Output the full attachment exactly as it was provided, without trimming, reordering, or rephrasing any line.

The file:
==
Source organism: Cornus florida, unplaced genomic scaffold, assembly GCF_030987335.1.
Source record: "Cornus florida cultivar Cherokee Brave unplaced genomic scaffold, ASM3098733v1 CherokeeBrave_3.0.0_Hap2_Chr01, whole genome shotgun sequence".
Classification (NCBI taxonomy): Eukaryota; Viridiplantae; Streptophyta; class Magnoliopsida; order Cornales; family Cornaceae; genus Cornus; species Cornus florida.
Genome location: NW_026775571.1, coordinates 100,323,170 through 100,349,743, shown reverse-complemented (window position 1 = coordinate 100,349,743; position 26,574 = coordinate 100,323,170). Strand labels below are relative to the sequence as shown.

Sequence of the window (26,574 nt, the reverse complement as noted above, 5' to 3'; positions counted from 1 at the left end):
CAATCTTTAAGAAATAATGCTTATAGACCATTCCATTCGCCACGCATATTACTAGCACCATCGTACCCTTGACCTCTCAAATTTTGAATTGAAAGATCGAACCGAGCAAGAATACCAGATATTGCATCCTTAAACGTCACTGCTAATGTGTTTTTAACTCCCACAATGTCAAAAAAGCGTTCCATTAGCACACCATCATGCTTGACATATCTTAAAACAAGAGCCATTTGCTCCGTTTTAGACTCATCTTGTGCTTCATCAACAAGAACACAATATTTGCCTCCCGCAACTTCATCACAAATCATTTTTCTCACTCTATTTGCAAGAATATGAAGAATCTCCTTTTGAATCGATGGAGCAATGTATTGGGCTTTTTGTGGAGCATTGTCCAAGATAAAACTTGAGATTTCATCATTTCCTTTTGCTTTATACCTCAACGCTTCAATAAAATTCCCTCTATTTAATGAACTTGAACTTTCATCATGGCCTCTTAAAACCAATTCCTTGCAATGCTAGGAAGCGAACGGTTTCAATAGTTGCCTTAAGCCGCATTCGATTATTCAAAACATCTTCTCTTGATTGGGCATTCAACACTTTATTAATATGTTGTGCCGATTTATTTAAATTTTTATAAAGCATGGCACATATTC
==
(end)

Source organism: Cornus florida, unplaced genomic scaffold, assembly GCF_030987335.1.
Source record: "Cornus florida cultivar Cherokee Brave unplaced genomic scaffold, ASM3098733v1 CherokeeBrave_3.0.0_Hap2_Chr01, whole genome shotgun sequence".
Classification (NCBI taxonomy): Eukaryota; Viridiplantae; Streptophyta; class Magnoliopsida; order Cornales; family Cornaceae; genus Cornus; species Cornus florida.
Genome location: NW_026775571.1, coordinates 100,323,170 through 100,349,743, shown reverse-complemented (window position 1 = coordinate 100,349,743; position 26,574 = coordinate 100,323,170). Strand labels below are relative to the sequence as shown.

Sequence of the window (26,574 nt, the reverse complement as noted above, 5' to 3'; positions counted from 1 at the left end):
CAATCTTTAAGAAATAATGCTTATAGACCATTCCATTCGCCACGCATATTACTAGCACCATCGTACCCTTGACCTCTCAAATTTTGAATTGAAAGATCGAACCGAGCAAGAATACCAGATATTGCATCCTTAAACGTCACTGCTAATGTGTTTTTAACTCCCACAATGTCAAAAAAGCGTTCCATTAGCACACCATCATGCTTGACATATCTTAAAACAAGAGCCATTTGCTCCGTTTTAGACTCATCTTGTGCTTCATCAACAAGAACACAATATTTGCCTCCCGCAACTTCATCACAAATCATTTTTCTCACTCTATTTGCAAGAATATGAAGAATCTCCTTTTGAATCGATGGAGCAATGTATTGGGCTTTTTGTGGAGCATTGTCCAAGATAAAACTTGAGATTTCATCATTTCCTTTTGCTTTATACCTCAACGCTTCAATAAAATTCCCTCTATTTAATGAACTTGAACTTTCATCATGGCCTCTTAAAACCAATTCCTTGCAATGCTAGGAAGCGAACGGTTTCAATAGTTGCCTTAAGCCGCATTCGATTATTCAAAACATCTTCTCTTGATTGGGCATTCAACACTTTATTAATATGTTGTGCCGATTTATTTAAATTTTTATAAAGCATGGCACATATTC